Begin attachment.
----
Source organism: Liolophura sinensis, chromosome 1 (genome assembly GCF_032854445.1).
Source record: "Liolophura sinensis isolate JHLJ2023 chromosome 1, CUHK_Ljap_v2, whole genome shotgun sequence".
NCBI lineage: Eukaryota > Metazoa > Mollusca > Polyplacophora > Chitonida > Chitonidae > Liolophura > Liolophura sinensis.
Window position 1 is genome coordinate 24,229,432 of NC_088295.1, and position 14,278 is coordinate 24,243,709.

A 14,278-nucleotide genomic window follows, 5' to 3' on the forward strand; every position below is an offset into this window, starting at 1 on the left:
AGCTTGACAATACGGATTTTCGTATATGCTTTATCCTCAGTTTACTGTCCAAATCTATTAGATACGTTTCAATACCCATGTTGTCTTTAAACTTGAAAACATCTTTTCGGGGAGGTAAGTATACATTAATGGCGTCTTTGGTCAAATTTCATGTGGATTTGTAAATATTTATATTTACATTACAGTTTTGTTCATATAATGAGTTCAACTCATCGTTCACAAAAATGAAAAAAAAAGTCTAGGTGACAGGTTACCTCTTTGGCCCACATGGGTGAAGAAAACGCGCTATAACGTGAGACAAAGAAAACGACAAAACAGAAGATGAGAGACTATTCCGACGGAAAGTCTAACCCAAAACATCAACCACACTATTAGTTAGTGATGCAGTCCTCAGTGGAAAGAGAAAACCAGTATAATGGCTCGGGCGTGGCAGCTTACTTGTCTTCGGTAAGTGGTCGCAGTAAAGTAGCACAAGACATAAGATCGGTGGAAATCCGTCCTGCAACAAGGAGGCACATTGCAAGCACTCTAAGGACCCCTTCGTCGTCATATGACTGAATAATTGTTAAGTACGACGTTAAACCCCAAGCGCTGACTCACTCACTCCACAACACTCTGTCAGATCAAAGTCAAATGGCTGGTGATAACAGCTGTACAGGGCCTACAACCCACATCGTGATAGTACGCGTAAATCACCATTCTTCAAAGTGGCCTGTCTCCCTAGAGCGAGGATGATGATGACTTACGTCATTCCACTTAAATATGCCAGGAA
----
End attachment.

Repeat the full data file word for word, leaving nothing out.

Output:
Source organism: Liolophura sinensis, chromosome 1 (genome assembly GCF_032854445.1).
Source record: "Liolophura sinensis isolate JHLJ2023 chromosome 1, CUHK_Ljap_v2, whole genome shotgun sequence".
NCBI lineage: Eukaryota > Metazoa > Mollusca > Polyplacophora > Chitonida > Chitonidae > Liolophura > Liolophura sinensis.
Window position 1 is genome coordinate 24,229,432 of NC_088295.1, and position 14,278 is coordinate 24,243,709.

A 14,278-nucleotide genomic window follows, 5' to 3' on the forward strand; every position below is an offset into this window, starting at 1 on the left:
AGCTTGACAATACGGATTTTCGTATATGCTTTATCCTCAGTTTACTGTCCAAATCTATTAGATACGTTTCAATACCCATGTTGTCTTTAAACTTGAAAACATCTTTTCGGGGAGGTAAGTATACATTAATGGCGTCTTTGGTCAAATTTCATGTGGATTTGTAAATATTTATATTTACATTACAGTTTTGTTCATATAATGAGTTCAACTCATCGTTCACAAAAATGAAAAAAAAAGTCTAGGTGACAGGTTACCTCTTTGGCCCACATGGGTGAAGAAAACGCGCTATAACGTGAGACAAAGAAAACGACAAAACAGAAGATGAGAGACTATTCCGACGGAAAGTCTAACCCAAAACATCAACCACACTATTAGTTAGTGATGCAGTCCTCAGTGGAAAGAGAAAACCAGTATAATGGCTCGGGCGTGGCAGCTTACTTGTCTTCGGTAAGTGGTCGCAGTAAAGTAGCACAAGACATAAGATCGGTGGAAATCCGTCCTGCAACAAGGAGGCACATTGCAAGCACTCTAAGGACCCCTTCGTCGTCATATGACTGAATAATTGTTAAGTACGACGTTAAACCCCAAGCGCTGACTCACTCACTCCACAACACTCTGTCAGATCAAAGTCAAATGGCTGGTGATAACAGCTGTACAGGGCCTACAACCCACATCGTGATAGTACGCGTAAATCACCATTCTTCAAAGTGGCCTGTCTCCCTAGAGCGAGGATGATGATGACTTACGTCATTCCACTTAAATATGCCAGGAA